According to The Texas Tribune, “Under federal law, wine can have an appellation of origin from a state if a minimum 75 percent of its grapes are grown in that state. The other 25 percent can come from anywhere.” The Texas Legislature is considering a bill that will require Texas winemakers to use 100 percent Texas-grown grapes if they label their products “made in Texas.”
The wine industry is divided on the proposal. As one proponent put it, a company could import wine from California, “slap a picture of the Alamo or a longhorn on it” and label it “made in Texas.” Certainly, a product made in California shouldn’t be labeled “made in Texas,” but should the government (federal or state) be stipulating what constitutes “made in Texas”? And why is the government involving itself in such matters?
Some might argue, as the proponent of the law implies, that labeling a product made in California “made in Texas” is fraudulent. And that would be true. Since fraud is a violation of individual rights, it might seem that government should be setting the standards for what constitutes “made in Texas.” But before we can address that issue, we must first identify and examine the premise that underlies this concern about where a product is made.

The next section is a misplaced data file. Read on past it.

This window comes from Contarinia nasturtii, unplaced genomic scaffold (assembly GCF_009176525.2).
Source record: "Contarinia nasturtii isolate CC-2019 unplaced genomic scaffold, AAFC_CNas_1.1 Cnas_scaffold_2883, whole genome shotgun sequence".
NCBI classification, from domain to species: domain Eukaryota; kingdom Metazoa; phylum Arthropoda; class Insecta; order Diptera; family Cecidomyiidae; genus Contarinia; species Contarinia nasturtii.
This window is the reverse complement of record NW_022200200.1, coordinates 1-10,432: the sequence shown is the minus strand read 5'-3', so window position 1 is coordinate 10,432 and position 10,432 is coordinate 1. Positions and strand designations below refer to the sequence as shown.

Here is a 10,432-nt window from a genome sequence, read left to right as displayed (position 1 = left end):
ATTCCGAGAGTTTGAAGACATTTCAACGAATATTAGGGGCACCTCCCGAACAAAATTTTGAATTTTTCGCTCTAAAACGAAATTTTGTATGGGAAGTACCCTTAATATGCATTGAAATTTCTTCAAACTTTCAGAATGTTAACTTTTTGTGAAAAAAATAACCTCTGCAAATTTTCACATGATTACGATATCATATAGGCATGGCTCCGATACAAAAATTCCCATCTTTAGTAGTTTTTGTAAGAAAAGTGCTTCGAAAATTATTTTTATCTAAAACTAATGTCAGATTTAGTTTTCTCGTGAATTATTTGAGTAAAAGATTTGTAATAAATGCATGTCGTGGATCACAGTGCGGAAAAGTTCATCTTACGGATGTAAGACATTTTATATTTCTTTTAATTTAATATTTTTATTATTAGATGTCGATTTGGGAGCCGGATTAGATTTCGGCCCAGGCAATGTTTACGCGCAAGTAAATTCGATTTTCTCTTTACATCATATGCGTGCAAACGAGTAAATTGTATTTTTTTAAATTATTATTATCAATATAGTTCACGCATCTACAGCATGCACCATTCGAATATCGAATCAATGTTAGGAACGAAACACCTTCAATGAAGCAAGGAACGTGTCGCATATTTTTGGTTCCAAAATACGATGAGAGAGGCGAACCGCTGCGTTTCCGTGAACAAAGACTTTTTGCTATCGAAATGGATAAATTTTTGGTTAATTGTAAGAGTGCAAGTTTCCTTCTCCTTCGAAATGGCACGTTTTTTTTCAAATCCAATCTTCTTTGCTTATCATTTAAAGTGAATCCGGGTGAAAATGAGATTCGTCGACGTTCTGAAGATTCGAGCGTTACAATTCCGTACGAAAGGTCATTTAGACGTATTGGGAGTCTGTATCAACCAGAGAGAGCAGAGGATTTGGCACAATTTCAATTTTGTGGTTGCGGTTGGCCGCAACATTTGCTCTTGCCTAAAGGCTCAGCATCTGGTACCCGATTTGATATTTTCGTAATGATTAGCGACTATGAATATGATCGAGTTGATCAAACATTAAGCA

For decades, we have exhorted to “buy American.” We have been told that buying American products will create and sustain American jobs. We have been told that buying American products is patriotic. But as philosopher Harry Binswanger explains, “buy American” is un-American:
Giving preference to American-made products over German or Japanese products is the same injustice as giving preference to products made by whites over those made by blacks. Economic nationalism, like racism, means judging men and their products by the group from which they come, not by merit.
This same collectivist premise underlies concerns about “made in Texas.”
The mere fact that a product is made in Texas does not make it better. Rational individuals recognize that fact and seek the products that best meet their needs and desires. This is true of smart phones, automobiles, and wines.
Instead of worrying about where a product is made or how it is labeled, legislators should be concerned about protecting our freedom to produce and trade. Removing the regulations and controls that restrict our economic freedom will do far more to stimulate the Texas economy than a law stipulating the proper labeling of wine.